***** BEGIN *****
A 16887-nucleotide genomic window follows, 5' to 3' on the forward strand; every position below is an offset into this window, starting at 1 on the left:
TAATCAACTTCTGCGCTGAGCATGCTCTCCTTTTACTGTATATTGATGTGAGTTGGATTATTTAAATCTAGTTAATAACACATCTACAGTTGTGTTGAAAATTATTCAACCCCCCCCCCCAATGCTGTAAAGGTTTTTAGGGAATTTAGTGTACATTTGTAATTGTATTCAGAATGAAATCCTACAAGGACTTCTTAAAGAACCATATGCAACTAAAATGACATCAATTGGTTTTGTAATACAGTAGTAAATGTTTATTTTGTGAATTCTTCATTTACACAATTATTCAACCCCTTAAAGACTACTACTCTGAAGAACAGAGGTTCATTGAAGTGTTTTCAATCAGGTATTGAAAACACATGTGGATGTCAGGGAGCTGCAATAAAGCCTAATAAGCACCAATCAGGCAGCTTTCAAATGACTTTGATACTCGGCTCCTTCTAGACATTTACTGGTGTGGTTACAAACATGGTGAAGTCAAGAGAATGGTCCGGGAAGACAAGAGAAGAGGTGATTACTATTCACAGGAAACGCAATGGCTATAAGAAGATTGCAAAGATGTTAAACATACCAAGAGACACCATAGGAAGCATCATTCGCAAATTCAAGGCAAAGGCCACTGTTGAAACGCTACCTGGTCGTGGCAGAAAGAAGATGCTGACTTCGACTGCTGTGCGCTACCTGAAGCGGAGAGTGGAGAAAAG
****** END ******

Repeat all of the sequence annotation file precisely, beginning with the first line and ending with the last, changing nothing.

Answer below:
A 16887-nucleotide genomic window follows, 5' to 3' on the forward strand; every position below is an offset into this window, starting at 1 on the left:
TAATCAACTTCTGCGCTGAGCATGCTCTCCTTTTACTGTATATTGATGTGAGTTGGATTATTTAAATCTAGTTAATAACACATCTACAGTTGTGTTGAAAATTATTCAACCCCCCCCCCCAATGCTGTAAAGGTTTTTAGGGAATTTAGTGTACATTTGTAATTGTATTCAGAATGAAATCCTACAAGGACTTCTTAAAGAACCATATGCAACTAAAATGACATCAATTGGTTTTGTAATACAGTAGTAAATGTTTATTTTGTGAATTCTTCATTTACACAATTATTCAACCCCTTAAAGACTACTACTCTGAAGAACAGAGGTTCATTGAAGTGTTTTCAATCAGGTATTGAAAACACATGTGGATGTCAGGGAGCTGCAATAAAGCCTAATAAGCACCAATCAGGCAGCTTTCAAATGACTTTGATACTCGGCTCCTTCTAGACATTTACTGGTGTGGTTACAAACATGGTGAAGTCAAGAGAATGGTCCGGGAAGACAAGAGAAGAGGTGATTACTATTCACAGGAAACGCAATGGCTATAAGAAGATTGCAAAGATGTTAAACATACCAAGAGACACCATAGGAAGCATCATTCGCAAATTCAAGGCAAAGGCCACTGTTGAAACGCTACCTGGTCGTGGCAGAAAGAAGATGCTGACTTCGACTGCTGTGCGCTACCTGAAGCGGAGAGTGGAGAAAAG